Rich Carr

Associate Professor

My experience as a Peace Corps Volunteer provided me with a profession and a research focus when I later returned to school to pursue a doctorate.  As a PCV, I taught English and math at St Jospeh's College, a Catholic boys high school in Western Samoa.  Operated by Marist Brothers from New Zealand, the school was one of the best in the country, meaning that a fortunate few would receive scholarships for university study in New Zealand, Fiji, or Papua New Guinea.  I began my teaching career in February 1976 and haven't stopped since.

Later, as a graduate student at the University of Minnesota, I thought back to that school and our curriculum, one borrowed from New Zealand with a largely British orientation.  How odd it had felt to teach Dickens and Shaw to students who would probably never leave the island and certainly not the Pacific!  And from a student perspective--how strange not to read about your world, about the Pacific and the Southern Hemisphere, but mostly of people and places and events on the other side of the globe.  By this time, the late 1980s, I was aware of a burgeoning literary movement emanating from the Pacific region.  I wrote my dissertation on Australian efforts to develop a confident literary identity, one free of the British shadow, and I have since moved on to teach and write about books and writers from Australia, New Zealand, and Oceania.  I am dedicated to increasing international awareness of Pacific literature.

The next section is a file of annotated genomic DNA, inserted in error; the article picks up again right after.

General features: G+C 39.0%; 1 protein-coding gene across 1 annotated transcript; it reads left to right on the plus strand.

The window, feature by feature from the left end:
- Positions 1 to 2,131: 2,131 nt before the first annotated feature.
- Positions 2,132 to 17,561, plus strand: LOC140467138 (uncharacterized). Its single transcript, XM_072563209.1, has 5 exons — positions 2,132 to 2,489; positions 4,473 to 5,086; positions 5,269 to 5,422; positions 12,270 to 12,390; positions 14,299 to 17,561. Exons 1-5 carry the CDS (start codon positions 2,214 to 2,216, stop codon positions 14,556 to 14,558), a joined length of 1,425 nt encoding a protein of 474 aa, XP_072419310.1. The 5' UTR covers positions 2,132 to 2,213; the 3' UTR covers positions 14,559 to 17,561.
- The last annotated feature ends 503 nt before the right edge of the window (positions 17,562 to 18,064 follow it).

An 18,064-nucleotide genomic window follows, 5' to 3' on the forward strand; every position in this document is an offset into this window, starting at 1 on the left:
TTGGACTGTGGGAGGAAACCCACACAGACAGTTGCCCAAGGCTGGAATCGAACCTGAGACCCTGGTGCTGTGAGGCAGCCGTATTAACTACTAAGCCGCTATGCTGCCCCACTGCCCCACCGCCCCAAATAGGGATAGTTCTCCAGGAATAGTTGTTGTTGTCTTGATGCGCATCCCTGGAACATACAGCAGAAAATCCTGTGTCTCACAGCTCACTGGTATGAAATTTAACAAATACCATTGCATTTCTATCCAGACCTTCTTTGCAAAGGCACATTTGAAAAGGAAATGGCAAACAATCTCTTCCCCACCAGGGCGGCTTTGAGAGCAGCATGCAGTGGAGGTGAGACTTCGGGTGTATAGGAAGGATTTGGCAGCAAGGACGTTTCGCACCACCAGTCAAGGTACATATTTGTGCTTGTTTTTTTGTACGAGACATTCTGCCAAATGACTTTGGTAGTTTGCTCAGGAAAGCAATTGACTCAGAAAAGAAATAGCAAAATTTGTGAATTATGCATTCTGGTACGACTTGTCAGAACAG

While at Minnesota, I fell into another major part of my career.  The Writing Lab Director resigned mid-year, and I was asked to replace her. For nearly three years, I served as Writing Lab Director; through that experience I became convinced of the benefits of the writing tutorial to the writing process.  In my third year at UAF, I assumed the position of Writing Center Director and have since sought to channel our efforts toward serving the writing needs of the campus, the Fairbanks community, and the state.

Originally hired in 1995 to teach world literature at UAF, I have also taught courses in nineteenth- and twentieth-century British literature, American writing through the Civil War, multiethnic American literature, film, the modern European novel, composition and ESL at all levels, and--of course--writing from the Pacific region.  When I entered my first classes at St Joseph's College in 1976 and found forty-five faces looking back at me, I wanted only to survive the two-year Peace Corps experience.  Thirty-plus years later, I am still--happily--in the classroom.